For most of her adolescence, Asha Tyson was labeled a problem child by family members and teachers. Her family said she was skinny, ugly, and that nobody wanted her. Her teachers thought she was dumb, especially since she had a D average in high school. What’s more, Tyson says she was repeatedly molested by her mother’s boyfriend — a pastor. He denied the sexual abuse, and Tyson’s mother believed him.
Tyson, however, refused to accept others’ truth about her by living up to the lies. “People had already written me off, so that gave me an opportunity to explore, imagine, and create,” she says. “I looked beyond my childhood experiences for confirmation on greatness.”
Today, Tyson is an entrepreneur and author of the acclaimed book How I Retired at 26! (ATD Publishing; $20). She travels the country empowering others with the necessary strategies to reach within and take hold of their true selves — just like she did. How can you tune in to yourself to find the best path for your life?
Our experts offer the following advice:
Recognize your own voice. “We have different voices that run within us, and one of the things I do in working with people is try to help them step back and analyze where these voices are coming from,” says Dr. Sandra C. Walker, a Seattle-based psychoanalyst and psychiatrist in private practice. Tyson’s inner voice led to her empowerment. She began studying the biographies of people such as Diana Ross, who once lived in a housing development in Tyson’s hometown of Detroit. Ultimately, Tyson realized that determination was the deciding factor for her success. “As far as I was concerned, I was the product of someone else’s decisions,” she says. “As an adult, I could decide how my story was going to end. I didn’t see any reason why I shouldn’t have a great life.”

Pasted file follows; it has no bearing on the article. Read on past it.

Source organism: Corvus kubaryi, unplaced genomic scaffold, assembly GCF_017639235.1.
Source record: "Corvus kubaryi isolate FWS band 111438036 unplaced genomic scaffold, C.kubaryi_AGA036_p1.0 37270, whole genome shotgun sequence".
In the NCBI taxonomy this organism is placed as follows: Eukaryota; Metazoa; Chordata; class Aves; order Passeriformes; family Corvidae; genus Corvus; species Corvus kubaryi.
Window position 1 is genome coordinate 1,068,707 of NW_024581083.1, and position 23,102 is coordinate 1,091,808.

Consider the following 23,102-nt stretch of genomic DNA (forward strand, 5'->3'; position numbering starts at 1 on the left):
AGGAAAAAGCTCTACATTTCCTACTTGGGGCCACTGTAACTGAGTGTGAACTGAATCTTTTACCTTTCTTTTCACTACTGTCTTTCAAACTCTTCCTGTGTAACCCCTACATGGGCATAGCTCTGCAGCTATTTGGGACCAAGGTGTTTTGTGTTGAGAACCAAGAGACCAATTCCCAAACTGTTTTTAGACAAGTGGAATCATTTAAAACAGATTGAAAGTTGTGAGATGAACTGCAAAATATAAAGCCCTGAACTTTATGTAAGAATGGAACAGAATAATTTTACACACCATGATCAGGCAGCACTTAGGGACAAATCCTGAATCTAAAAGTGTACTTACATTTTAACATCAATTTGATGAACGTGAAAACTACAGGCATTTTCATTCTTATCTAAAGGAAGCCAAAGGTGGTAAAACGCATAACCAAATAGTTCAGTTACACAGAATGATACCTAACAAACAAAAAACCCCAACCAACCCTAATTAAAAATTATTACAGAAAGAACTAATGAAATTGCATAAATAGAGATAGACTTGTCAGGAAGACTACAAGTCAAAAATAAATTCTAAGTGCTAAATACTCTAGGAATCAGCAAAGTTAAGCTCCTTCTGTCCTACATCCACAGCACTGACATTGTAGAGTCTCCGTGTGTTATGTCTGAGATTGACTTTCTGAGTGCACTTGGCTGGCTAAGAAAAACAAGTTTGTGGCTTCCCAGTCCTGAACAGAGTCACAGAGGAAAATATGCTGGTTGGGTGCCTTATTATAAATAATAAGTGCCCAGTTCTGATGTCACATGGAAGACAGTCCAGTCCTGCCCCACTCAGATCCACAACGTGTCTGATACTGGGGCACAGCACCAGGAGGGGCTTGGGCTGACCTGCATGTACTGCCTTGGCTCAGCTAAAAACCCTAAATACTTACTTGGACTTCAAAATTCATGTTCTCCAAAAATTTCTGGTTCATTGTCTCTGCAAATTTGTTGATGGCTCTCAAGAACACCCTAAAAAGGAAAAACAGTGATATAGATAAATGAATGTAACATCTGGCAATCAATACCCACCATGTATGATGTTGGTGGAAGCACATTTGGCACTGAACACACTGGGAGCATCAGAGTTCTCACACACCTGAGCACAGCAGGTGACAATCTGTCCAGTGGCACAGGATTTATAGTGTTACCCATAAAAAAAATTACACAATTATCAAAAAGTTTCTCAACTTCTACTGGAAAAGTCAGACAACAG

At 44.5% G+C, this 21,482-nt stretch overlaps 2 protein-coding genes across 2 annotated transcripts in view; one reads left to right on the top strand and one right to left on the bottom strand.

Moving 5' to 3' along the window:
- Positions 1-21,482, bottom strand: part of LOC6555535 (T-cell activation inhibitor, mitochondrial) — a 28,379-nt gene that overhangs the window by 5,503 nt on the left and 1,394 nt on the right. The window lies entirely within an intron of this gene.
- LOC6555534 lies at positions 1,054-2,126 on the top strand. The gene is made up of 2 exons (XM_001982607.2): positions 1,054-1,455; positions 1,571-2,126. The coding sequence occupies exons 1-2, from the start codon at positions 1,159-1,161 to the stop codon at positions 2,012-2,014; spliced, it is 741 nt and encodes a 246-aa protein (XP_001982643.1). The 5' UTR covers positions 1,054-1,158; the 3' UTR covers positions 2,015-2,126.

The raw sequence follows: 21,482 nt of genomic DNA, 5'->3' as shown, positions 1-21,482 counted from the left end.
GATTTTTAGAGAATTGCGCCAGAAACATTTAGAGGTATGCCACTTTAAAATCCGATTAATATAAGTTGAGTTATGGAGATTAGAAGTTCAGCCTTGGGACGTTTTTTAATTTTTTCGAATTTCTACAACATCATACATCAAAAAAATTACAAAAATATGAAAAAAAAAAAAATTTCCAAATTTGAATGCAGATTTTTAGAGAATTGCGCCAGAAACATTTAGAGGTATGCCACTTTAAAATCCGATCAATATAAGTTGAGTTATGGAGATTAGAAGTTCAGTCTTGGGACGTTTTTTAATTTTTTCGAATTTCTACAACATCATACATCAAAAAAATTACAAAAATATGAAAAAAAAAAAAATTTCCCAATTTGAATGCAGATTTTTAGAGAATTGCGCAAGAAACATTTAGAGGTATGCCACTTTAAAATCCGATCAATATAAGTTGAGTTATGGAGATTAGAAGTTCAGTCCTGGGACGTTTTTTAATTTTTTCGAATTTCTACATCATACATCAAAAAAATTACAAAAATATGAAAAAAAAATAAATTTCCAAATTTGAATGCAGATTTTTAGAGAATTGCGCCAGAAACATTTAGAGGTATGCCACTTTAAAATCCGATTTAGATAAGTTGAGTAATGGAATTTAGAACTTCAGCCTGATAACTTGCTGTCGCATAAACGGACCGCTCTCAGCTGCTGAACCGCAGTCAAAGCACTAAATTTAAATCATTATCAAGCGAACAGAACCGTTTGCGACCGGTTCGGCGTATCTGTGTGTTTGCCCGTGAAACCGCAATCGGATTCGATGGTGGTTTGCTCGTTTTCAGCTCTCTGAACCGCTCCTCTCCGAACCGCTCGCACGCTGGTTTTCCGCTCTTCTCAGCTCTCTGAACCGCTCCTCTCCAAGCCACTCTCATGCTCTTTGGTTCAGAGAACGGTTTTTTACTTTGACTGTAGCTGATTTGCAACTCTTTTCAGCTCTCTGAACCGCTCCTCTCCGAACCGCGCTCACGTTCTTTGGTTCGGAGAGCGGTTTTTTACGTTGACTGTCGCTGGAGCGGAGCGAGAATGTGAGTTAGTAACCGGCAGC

Inquire within. Meditation is crucial in this “tuning within” process, says Andrea Kay, a Cincinnati-based career consultant. “The best way to know what’s best for you is to know yourself,” she says. “People don’t spend the time it takes to ask themselves what they enjoy doing most, who they want to do it with, and how they want to make a difference.” That’s why Kay implores people to go off to a quiet place with a pad of paper and a pen, and start writing down ideas without any judgments of whether they’re rational, feasible, or profitable.
Understand the role of feedback. Tyson was very careful about listening to others’ advice: “I was always very sensitive to identifying who was and who wasn’t qualified to speak into my life,” she says. “If you weren’t living your own dreams, I didn’t feel that you could help me live mine.” Susan Neri-Friedwald of The New Behavior Institute in New York City adds, “We should listen because sometimes we can get insight that we didn’t get before. But we don’t want to give the person more power than we give ourselves.” In the end, she says, “Nobody